"[T]he credo of Algeria's political and diplomatic action will be the liquidation of colonialism in both its classic and disguised forms."
Ahmed Ben Bella at his inaugural speech at the UN in 1962. As quoted in Hakim Adi and Marika Sherwood, Pan-African History, Routledge, 2003.
"This wonderful county had been at war for seven years and had lost a million dead; it was still scarred and bleeding, and its people were poverty-stricken. It has got to be rebuilt, on new foundations, from top to bottom. Would fate allow me the time in which to do it."
Ahmed Ben Bella, on 19 June 1965 just before he was ousted by Colonel Houari Boumédiène, as quoted in Robert Merle's Ahmed Ben Bella, New York, Walker and Co., 1967.
"Every Algerian is a potential guerrilla if he could get a gun."
Ahmed Ben Bella, as quoted in Neil Hamilton's Founders of Modern Nations: A Biographical Dictionary, ABC-CLIO, 1996.
"[A]lthough it is hard work it is also inspiring, and there is beauty in the idea of transforming even a minute portion of the Earth's surface into fertile, productive soil."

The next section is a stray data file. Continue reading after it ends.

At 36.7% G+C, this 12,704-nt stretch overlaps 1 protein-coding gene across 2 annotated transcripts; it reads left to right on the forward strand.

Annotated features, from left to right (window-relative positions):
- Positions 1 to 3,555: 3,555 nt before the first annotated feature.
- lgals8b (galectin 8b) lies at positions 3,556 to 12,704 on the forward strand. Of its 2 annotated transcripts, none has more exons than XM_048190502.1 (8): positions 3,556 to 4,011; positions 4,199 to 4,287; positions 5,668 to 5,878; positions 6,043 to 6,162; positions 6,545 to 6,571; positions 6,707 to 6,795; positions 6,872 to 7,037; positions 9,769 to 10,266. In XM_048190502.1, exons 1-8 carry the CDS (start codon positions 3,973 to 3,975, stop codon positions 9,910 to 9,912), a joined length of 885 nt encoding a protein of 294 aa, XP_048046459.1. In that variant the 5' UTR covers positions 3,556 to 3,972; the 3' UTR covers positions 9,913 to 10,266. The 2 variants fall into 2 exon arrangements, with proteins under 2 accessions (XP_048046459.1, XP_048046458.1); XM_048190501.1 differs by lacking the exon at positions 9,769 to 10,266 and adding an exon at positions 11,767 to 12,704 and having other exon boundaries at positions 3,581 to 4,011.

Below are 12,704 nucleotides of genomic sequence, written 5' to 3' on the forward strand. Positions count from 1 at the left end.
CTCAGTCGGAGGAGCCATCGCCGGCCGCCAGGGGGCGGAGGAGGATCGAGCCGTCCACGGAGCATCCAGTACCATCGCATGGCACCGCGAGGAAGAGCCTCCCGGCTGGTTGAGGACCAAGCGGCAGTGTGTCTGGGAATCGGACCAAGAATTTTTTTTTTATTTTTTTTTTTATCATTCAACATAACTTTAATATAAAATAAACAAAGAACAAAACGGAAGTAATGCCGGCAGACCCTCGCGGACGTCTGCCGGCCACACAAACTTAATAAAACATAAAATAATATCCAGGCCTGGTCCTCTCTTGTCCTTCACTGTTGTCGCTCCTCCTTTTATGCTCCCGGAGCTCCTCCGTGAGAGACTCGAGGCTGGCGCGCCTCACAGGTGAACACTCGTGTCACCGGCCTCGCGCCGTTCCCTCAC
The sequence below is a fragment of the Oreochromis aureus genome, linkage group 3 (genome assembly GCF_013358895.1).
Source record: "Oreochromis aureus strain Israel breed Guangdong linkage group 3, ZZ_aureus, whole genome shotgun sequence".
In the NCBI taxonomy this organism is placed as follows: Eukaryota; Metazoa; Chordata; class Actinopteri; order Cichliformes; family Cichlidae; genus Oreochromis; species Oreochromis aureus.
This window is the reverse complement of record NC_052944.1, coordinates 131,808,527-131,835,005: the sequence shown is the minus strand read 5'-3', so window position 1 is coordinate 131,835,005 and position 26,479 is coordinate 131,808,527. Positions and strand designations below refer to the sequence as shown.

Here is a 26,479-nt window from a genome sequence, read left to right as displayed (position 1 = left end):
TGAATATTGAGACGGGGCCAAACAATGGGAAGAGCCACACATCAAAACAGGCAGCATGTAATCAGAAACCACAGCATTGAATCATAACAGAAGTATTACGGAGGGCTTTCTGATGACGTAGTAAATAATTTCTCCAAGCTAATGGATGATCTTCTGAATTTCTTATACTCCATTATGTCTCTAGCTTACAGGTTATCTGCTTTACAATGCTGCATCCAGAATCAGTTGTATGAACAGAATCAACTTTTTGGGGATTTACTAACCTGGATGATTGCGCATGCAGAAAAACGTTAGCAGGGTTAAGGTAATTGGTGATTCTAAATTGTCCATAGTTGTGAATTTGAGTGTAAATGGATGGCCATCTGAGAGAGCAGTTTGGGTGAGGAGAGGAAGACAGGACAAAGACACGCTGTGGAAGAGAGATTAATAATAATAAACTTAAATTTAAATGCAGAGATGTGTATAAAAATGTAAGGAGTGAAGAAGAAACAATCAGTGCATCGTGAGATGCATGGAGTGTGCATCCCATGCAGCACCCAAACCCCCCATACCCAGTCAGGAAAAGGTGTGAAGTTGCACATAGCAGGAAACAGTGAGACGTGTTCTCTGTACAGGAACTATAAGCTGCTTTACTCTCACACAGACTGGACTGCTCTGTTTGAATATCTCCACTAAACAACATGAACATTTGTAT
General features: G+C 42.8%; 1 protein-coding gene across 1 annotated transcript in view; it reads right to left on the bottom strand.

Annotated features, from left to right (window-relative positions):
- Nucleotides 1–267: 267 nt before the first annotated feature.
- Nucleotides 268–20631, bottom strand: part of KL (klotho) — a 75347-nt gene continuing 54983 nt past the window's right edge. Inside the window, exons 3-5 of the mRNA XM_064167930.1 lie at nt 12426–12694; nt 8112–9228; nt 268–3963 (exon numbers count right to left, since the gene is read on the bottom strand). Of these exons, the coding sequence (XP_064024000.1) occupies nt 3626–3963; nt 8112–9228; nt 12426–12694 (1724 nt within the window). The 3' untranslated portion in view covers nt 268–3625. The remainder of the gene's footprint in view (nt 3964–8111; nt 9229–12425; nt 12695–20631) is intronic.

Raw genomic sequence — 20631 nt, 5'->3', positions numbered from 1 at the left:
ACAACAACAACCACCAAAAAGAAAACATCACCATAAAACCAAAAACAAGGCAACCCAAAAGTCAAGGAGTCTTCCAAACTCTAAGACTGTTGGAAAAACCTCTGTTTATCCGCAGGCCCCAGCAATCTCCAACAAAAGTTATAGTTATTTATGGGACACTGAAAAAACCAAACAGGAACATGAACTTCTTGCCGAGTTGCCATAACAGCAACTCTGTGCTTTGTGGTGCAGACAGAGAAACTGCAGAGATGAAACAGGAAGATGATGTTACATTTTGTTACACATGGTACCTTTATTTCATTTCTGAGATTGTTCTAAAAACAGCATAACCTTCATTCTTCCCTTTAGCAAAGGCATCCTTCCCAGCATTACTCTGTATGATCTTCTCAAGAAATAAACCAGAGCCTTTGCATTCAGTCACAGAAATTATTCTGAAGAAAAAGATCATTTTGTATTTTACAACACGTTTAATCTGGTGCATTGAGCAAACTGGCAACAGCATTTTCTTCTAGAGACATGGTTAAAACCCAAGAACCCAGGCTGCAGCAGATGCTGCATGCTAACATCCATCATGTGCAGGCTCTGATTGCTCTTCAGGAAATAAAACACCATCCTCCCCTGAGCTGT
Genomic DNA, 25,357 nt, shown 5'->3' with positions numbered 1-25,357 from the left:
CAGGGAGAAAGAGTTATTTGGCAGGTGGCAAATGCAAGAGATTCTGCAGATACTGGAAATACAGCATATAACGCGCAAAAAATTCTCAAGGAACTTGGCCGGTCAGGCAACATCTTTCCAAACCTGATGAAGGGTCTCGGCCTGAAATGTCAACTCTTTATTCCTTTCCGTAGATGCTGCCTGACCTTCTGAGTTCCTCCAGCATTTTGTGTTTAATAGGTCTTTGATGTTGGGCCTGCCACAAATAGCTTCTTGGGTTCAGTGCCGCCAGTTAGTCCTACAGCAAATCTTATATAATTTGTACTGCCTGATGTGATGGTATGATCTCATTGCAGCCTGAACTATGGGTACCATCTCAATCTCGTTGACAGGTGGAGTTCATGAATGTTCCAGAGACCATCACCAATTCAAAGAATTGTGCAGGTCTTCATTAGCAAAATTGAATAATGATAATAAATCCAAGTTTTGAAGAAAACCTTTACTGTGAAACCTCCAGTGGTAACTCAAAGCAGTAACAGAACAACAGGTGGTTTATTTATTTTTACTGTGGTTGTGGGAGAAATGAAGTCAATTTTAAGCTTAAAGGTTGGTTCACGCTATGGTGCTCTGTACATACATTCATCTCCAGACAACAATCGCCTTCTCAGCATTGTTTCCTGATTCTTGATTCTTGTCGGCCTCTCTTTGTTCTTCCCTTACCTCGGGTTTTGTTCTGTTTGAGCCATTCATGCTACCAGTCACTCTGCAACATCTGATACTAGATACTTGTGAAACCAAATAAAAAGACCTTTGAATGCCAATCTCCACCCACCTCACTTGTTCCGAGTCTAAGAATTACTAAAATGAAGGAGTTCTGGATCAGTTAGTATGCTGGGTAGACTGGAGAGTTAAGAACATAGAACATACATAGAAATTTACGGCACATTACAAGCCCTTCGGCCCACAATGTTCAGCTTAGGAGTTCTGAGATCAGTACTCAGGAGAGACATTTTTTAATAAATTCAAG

Ahmed Ben Bella describes his agricultural policy, as quoted in Robert Merle's Ahmed Ben Bella, New York, Walker and Co., 1967.
"Algerians such as myself who do not accept this estrangement from the Arabic language, nevertheless notice it in the deep disquiet which they experience when they try to give expression to their ideas in French, while at the same time they 'feel' in Arabic. A state of perpetual divorce is thus established in us, between the head and the heart, and between the intellect and the emotions."
Ahmed Ben Bella, who didn't learn how to read or write in Arabic until he was in prison. As quoted in Robert Merle's Ahmed Ben Bella, New York, Walker and Co., 1967.